Long-term outcome of cryoballoon ablation versus radiofrequency ablation for focal atrial tachycardias originating from the pulmonary veins
We aimed to investigate the characteristics of focal atrial tachycardias (ATs) arising from the pulmonary veins (PVs), as well as the safety and long-term efficacy of cryoballoon (CB) versus radiofrequency (RF) ablation in this population.
Eighty-three patients with ATs arising from PVs from a consecutive series of 487 patients who underwent CB and RF ablation were retrospectively reviewed. Patients who had a prior history of atrial fibrillation (AF) were excluded. The AT origin was confirmed during the conventional electrophysiological study and activation mapping. The ablation approach was at the discretion of the operators.
Thirty-five patients were managed with focal ablation, 25 were ablated with unilateral PV isolation (PVI), and the remaining 23 were performed with CB ablation. All procedures were successfully ablated. There was no significant difference in procedure time between CB group and RF focal group (43.7 ± 11.8 min vs. 45.8 ± 11.2 min, P = 0.121), whereas the fluoroscopy time in CB group was longer than in RF PVI group (10.1 ± 2.5 min vs. 8.4 ± 2.8 min, P < 0.001). There was 1 recurrence in CB group, 4 recurrences of AT in RF focal group, and 2 recurrence in RF PVI group (P = 0.643). Repeat ablation was performed in 6 of 7 patients. Seventy-eight patients were available for long-term follow-up. At a mean of 5.4 ± 4.6-year follow-up, 77 of 78 patients were free from AT without antiarrhythmic medication after 1.1 ± 0.3 procedures. No patient had procedural complications and developed AF during the follow-up period.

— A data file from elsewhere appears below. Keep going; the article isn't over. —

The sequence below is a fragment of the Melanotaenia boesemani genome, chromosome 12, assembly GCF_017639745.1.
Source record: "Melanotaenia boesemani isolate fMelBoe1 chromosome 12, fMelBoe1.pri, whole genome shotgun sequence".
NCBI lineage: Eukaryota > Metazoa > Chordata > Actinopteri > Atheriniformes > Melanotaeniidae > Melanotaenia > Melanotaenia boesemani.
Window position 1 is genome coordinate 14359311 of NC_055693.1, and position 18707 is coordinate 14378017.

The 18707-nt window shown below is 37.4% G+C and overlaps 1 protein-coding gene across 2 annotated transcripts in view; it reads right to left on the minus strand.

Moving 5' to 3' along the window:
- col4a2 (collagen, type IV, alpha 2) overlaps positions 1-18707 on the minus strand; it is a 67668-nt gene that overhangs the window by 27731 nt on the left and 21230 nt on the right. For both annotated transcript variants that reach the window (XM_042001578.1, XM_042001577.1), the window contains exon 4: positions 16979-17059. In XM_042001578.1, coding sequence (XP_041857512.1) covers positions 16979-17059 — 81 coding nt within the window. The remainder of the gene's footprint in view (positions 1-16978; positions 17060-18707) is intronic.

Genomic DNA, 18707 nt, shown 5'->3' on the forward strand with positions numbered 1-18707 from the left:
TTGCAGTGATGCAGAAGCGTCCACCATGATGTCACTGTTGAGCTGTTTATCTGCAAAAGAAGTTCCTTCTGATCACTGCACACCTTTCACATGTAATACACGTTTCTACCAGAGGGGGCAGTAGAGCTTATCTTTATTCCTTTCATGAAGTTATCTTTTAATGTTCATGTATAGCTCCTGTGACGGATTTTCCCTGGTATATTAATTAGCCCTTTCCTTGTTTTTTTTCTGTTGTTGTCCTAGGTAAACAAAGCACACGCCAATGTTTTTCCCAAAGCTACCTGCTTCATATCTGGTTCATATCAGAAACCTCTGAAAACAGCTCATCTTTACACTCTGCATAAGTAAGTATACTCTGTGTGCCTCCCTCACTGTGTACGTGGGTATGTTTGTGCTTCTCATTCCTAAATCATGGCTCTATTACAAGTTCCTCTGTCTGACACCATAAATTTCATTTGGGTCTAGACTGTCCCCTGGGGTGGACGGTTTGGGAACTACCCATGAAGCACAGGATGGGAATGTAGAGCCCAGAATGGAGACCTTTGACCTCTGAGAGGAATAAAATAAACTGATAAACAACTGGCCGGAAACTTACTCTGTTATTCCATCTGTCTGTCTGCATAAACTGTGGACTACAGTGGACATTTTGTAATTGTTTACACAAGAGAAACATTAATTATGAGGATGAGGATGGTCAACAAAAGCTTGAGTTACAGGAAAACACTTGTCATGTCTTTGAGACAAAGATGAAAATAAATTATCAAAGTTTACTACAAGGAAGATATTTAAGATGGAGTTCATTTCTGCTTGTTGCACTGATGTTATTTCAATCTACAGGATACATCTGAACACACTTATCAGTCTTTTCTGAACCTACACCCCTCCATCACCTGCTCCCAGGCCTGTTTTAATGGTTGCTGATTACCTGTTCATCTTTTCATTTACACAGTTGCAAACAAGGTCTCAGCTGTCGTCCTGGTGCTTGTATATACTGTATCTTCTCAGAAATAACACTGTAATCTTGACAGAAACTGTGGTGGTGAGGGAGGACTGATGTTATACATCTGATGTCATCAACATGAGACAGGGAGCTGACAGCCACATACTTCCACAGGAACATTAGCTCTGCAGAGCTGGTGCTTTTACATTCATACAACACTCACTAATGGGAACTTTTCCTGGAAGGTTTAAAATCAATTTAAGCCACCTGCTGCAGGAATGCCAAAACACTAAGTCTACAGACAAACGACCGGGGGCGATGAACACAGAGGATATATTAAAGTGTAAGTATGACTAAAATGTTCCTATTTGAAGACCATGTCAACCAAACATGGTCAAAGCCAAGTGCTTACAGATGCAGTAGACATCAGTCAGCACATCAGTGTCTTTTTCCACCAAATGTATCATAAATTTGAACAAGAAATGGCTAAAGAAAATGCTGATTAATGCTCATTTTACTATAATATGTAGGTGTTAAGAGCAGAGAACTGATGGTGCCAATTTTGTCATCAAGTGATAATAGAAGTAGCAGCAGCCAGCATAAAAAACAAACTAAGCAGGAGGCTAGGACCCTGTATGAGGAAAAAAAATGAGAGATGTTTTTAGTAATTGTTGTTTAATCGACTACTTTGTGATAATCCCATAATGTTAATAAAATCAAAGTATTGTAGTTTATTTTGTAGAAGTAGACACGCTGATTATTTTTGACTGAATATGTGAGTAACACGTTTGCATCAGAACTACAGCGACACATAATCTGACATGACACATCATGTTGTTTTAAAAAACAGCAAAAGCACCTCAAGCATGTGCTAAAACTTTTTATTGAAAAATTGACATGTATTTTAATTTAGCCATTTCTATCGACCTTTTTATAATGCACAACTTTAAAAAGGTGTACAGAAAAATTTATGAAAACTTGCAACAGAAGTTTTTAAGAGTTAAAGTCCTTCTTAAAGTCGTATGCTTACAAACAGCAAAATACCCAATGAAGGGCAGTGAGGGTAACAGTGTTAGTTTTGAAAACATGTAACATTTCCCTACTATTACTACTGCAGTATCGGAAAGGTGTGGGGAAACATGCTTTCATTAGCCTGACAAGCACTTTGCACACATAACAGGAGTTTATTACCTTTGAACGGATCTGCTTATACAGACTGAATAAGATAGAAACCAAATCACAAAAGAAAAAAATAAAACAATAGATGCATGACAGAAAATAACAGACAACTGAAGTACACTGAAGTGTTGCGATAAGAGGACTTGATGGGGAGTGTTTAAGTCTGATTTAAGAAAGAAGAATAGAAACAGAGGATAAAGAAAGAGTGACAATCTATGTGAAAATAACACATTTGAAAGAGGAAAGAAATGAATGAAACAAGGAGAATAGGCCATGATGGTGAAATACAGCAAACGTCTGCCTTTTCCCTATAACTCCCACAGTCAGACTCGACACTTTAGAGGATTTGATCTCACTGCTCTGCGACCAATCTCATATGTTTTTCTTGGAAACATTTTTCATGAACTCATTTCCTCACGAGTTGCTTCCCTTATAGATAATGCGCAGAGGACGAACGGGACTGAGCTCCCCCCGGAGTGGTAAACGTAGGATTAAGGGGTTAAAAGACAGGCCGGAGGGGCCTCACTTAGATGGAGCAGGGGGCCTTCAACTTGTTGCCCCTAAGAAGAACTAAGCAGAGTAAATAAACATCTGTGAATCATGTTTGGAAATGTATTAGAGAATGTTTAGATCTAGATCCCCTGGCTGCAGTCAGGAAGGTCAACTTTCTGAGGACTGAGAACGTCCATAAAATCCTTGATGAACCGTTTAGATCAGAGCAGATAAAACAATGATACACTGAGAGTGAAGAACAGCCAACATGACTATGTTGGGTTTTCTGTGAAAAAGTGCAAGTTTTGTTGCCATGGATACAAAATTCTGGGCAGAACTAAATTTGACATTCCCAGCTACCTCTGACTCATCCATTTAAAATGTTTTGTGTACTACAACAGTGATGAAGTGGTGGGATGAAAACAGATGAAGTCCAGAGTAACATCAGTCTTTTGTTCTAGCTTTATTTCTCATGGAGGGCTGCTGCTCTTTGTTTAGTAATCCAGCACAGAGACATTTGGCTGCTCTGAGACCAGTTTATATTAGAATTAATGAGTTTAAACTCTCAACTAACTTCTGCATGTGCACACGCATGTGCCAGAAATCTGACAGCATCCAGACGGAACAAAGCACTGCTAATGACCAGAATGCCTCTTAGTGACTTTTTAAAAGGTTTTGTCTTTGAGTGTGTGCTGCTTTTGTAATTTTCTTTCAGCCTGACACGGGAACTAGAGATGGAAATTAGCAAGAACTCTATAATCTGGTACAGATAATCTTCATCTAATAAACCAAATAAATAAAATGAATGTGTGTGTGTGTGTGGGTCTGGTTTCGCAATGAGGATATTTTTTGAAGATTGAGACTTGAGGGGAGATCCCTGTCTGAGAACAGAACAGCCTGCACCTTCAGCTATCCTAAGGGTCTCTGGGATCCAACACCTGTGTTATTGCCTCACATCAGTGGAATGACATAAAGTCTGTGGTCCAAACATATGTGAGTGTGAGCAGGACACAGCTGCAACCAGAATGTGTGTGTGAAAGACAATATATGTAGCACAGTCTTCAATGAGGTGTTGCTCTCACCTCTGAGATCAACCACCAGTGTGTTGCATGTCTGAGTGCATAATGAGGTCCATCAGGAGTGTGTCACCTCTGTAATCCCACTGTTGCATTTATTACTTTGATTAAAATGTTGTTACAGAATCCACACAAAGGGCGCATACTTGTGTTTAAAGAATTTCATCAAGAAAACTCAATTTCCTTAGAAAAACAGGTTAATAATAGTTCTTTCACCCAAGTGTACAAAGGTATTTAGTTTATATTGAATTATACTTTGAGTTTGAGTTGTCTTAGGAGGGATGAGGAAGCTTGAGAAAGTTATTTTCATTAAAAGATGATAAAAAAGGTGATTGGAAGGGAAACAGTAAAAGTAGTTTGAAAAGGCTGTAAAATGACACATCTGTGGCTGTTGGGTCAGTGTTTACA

CB ablation is an effective and safe tool to treat ATs originating from the PVs. The ATs originating from the PVs represent an isolated clinical process and are not likely to be the forerunner of a more diffuse process leading to the development of PV AF.
KeywordsFocal atrial tachycardia Pulmonary vein Cryoballoon Radiofrequency ablation Atrial fibrillation
This work was funded by a grant of the National Natural Science Foundation of China (#81670309).
Compliance with ethical standards
The research protocol used in this study was reviewed and approved by the institutional review board of the Fuwai Hospital.
Conflict of interest
The authors declare that they have no conflict of interest.
- 9.Saoudi N, Cosio F, Waldo A, et al. A classification of atrial flutter and regular atrial tachycardia according to electrophysiological mechanisms and anatomical bases; a Statement from a Joint Expert Group from The Working Group of Arrhythmias of the European Society of Cardiology and the North American Society of Pacing and Electrophysiology. Eur Heart J. 2001;22:1162–82.CrossRefGoogle Scholar
- 19.Gaita F, Leclercq JF, Schumacher B, et al. Incidence of silent cerebral thromboembolic lesions after atrial fibrillation ablation may change according to technology used: comparison of irrigated radiofrequency, multipolar nonirrigated catheter and cryoballoon. J Cardiovasc Electrophysiol. 2011;22:961–8.CrossRefGoogle Scholar